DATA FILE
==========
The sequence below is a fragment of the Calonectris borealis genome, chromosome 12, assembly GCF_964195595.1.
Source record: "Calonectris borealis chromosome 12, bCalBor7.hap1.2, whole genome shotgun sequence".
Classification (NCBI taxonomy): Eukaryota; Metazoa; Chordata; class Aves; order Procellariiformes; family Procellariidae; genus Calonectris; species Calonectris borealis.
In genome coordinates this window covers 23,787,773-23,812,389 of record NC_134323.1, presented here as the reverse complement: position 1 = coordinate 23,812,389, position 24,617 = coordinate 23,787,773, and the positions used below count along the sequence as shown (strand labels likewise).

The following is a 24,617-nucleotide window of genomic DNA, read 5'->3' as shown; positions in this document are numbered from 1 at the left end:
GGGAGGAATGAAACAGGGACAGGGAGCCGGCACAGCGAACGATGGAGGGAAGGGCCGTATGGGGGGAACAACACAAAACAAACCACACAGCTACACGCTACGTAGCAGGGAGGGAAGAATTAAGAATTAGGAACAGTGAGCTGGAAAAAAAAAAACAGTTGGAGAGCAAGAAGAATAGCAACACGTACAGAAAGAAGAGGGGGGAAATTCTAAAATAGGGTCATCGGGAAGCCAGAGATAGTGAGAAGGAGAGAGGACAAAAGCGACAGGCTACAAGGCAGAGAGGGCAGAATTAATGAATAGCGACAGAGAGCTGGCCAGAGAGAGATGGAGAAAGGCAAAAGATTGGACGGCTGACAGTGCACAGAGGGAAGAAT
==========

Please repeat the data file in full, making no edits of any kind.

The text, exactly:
The sequence below is a fragment of the Calonectris borealis genome, chromosome 12, assembly GCF_964195595.1.
Source record: "Calonectris borealis chromosome 12, bCalBor7.hap1.2, whole genome shotgun sequence".
Classification (NCBI taxonomy): Eukaryota; Metazoa; Chordata; class Aves; order Procellariiformes; family Procellariidae; genus Calonectris; species Calonectris borealis.
In genome coordinates this window covers 23,787,773-23,812,389 of record NC_134323.1, presented here as the reverse complement: position 1 = coordinate 23,812,389, position 24,617 = coordinate 23,787,773, and the positions used below count along the sequence as shown (strand labels likewise).

The following is a 24,617-nucleotide window of genomic DNA, read 5'->3' as shown; positions in this document are numbered from 1 at the left end:
GGGAGGAATGAAACAGGGACAGGGAGCCGGCACAGCGAACGATGGAGGGAAGGGCCGTATGGGGGGAACAACACAAAACAAACCACACAGCTACACGCTACGTAGCAGGGAGGGAAGAATTAAGAATTAGGAACAGTGAGCTGGAAAAAAAAAAACAGTTGGAGAGCAAGAAGAATAGCAACACGTACAGAAAGAAGAGGGGGGAAATTCTAAAATAGGGTCATCGGGAAGCCAGAGATAGTGAGAAGGAGAGAGGACAAAAGCGACAGGCTACAAGGCAGAGAGGGCAGAATTAATGAATAGCGACAGAGAGCTGGCCAGAGAGAGATGGAGAAAGGCAAAAGATTGGACGGCTGACAGTGCACAGAGGGAAGAAT